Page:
Fitch: U.S. Life Insurer Mortgage Performance Strong Amid Credit Concerns

Fitch Ratings, New York, said mortgage exposure for U.S. life insurers continued a run of strong performance in 2016 driven by low credit impairments.

The report, U.S. Life Insurers Mortgage Update, said overall credit quality of performing mortgages was high, with 59% rated with strong credit metrics and 32% rated with adequate metrics.

Fitch Director Nelson Ma said despite strong mortgage performance, U.S. life insurers could be exposed to credit concerns tied to aggressive underwriting in hotel and multifamily, which are further along the commercial real estate cycle. Other concerns include new construction in certain markets and an increasing amount of interest-only loans as a percentage of total loans.

“Investment in mortgage loans over the last two years by life insurers was above historical growth rates for the industry as life insurers continue to trade liquidity for yield,” Ma said.

The report said investment in mortgages grew by 7.5% in 2016 to $389 billion for life insurers in Fitch’s universe. Nearly 90% of life insurers in Fitch’s rating universe experienced some degree of growth in their mortgage portfolio. Mortgage allocations of life insurers for the industry have largely increased beyond historical allocations of between 8% and 12%, with the average allocation at 11.9% at year-end 2016.

The report also said one-fifth of companies in Fitch’s universe had mortgage allocations above 17%, which the agency views as above-average and potentially more vulnerable in a declining real estate scenario.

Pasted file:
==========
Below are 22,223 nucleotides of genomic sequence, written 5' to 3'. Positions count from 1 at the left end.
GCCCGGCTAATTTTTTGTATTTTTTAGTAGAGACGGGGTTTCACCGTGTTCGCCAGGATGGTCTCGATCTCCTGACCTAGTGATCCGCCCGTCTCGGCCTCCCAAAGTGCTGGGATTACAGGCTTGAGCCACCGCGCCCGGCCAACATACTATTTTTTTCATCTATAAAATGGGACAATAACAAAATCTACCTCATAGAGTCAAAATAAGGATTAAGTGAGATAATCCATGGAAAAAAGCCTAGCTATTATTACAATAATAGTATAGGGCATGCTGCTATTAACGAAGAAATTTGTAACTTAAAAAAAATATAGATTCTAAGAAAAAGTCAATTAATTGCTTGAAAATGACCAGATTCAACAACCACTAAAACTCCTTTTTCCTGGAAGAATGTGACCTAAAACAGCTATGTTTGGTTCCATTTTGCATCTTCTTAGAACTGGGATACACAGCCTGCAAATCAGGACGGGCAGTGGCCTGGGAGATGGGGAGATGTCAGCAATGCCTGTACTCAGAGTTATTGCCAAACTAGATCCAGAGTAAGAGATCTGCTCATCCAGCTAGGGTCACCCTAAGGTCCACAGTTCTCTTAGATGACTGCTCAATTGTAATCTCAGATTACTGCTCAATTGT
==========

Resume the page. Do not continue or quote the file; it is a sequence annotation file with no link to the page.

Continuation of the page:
“A number of companies with above-average mortgage concentrations have a demonstrated track record of good performance within this asset class during the financial crisis,” Ma said. “Additionally, some of the life insurers with above-average concentrations to mortgages have well diversified mortgage portfolios by type.”

Fitch said companies with the greatest year-over-year increases in mortgage loans represented a mix of relatively newer entrants to the mortgage loan market and those with substantial mortgage holdings. While commercial mortgages remained the dominant type of new mortgage on a notional basis, the net growth rate of residential mortgages, particularly multifamily and single family, and mezzanine loans were strong in 2016. Commercial properties accounted for 74% of total mortgages, followed by multifamily mortgages at 13%.

“Real estate sector fundamentals continue to build on the positive trends observed in recent years,” the report said. “However, certain markets with significant exposure to oil and gas or large amounts of new construction could face challenges in the coming years.”